The following is excerpted from the Deseret News. To read the full article, CLICK HERE.

The history of Black slavery in the United States is shameful and the idea that Black lives matter is an eternal truth that should be universally accepted, President Dallin H. Oaks, first counselor in the First Presidency of The Church of Jesus Christ of Latter-day Saints, said Tuesday on the Brigham Young University campus in Provo.

“Love is fundamental,” the apostle said during the first campus devotional with a handful of live spectators since COVID-19 was declared a pandemic in March. Tickets were randomly distributed to 1,200 students, faculty and staff who wore masks and sat in physically distanced, assigned seats in the 19,000-seat Marriott Center.

President Oaks talked about the disruption to students’ lives caused by the pandemic and about the increase in anxiety on church college and university campuses but, as he did during the church’s general conference earlier this month, President Oaks said racism is an ongoing issue in the United States.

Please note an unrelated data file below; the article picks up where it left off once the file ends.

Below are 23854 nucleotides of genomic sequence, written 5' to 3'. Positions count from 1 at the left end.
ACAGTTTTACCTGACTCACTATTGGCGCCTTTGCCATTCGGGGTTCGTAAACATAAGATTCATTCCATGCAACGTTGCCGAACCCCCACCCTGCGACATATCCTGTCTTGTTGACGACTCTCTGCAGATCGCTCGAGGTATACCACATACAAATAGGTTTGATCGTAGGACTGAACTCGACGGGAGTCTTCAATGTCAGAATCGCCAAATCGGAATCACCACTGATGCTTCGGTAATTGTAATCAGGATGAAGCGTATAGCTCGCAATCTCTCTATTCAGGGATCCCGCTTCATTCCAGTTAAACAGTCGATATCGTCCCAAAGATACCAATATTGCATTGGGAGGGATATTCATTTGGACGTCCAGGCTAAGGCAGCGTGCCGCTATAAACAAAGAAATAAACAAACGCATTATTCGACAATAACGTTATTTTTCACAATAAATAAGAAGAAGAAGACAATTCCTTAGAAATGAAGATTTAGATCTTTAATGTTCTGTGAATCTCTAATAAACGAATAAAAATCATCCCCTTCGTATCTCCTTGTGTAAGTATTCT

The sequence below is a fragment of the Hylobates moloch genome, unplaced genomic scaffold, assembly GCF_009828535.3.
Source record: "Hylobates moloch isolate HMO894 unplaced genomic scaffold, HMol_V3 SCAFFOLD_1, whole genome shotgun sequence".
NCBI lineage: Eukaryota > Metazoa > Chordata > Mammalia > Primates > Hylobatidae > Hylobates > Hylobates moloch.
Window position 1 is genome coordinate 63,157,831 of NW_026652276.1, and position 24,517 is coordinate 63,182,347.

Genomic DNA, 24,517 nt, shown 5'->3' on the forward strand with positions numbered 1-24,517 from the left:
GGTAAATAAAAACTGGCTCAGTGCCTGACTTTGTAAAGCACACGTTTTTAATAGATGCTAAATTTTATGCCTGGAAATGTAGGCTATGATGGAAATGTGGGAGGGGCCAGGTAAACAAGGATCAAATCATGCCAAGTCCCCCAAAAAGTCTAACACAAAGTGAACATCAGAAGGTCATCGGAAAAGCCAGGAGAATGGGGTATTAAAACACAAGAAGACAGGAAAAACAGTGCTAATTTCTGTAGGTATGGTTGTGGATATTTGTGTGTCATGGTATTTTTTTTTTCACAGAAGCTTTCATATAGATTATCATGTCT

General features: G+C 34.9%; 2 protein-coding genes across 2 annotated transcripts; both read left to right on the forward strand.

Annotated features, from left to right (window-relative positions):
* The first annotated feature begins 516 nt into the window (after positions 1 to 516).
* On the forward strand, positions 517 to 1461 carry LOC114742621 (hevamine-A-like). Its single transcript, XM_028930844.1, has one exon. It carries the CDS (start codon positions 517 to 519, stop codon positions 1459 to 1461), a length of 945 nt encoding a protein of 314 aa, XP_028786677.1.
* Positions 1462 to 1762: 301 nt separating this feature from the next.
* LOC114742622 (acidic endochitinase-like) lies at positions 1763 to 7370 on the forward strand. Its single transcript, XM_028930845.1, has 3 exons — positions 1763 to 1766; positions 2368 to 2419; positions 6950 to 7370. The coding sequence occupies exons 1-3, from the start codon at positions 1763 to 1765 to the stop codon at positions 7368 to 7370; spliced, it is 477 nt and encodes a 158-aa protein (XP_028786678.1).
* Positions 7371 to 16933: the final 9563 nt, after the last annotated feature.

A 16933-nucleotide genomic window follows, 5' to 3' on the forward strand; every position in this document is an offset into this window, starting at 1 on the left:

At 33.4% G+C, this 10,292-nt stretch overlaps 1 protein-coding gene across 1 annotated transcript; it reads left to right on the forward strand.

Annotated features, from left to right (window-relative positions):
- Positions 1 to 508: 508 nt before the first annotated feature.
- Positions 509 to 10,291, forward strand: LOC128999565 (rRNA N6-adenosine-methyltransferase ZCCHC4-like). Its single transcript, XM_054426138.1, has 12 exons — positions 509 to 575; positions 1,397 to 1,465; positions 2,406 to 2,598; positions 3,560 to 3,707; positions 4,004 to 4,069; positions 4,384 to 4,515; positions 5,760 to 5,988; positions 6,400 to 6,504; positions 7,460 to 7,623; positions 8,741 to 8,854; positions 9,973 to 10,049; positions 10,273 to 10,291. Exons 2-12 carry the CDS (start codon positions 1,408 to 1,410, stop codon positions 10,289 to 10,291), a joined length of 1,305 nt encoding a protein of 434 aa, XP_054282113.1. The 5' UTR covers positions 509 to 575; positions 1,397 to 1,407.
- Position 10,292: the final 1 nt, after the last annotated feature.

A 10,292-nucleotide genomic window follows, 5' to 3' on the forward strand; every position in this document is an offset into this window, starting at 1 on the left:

“The recent nationwide protests were fueled by powerful feelings that this country suffers from and must abolish racism,” he said.

“The shocking police-produced death of George Floyd in Minnesota last May was surely the trigger for these nationwide protests, whose momentum was carried forward under the message of ‘Black Lives Matter,’” President Oaks added. “Of course, Black lives matter. That is an eternal truth all reasonable people should support. Unfortunately, that persuasive banner was sometimes used or understood to stand for other things that do not command universal support. Examples include abolishing the police or seriously reducing their effectiveness or changing our constitutional government. All these are appropriate subjects for advocacy, but not under what we hope to be the universally accepted message: Black lives matter.”

A full transcript of his talk is available online at

To read the full article, CLICK HERE.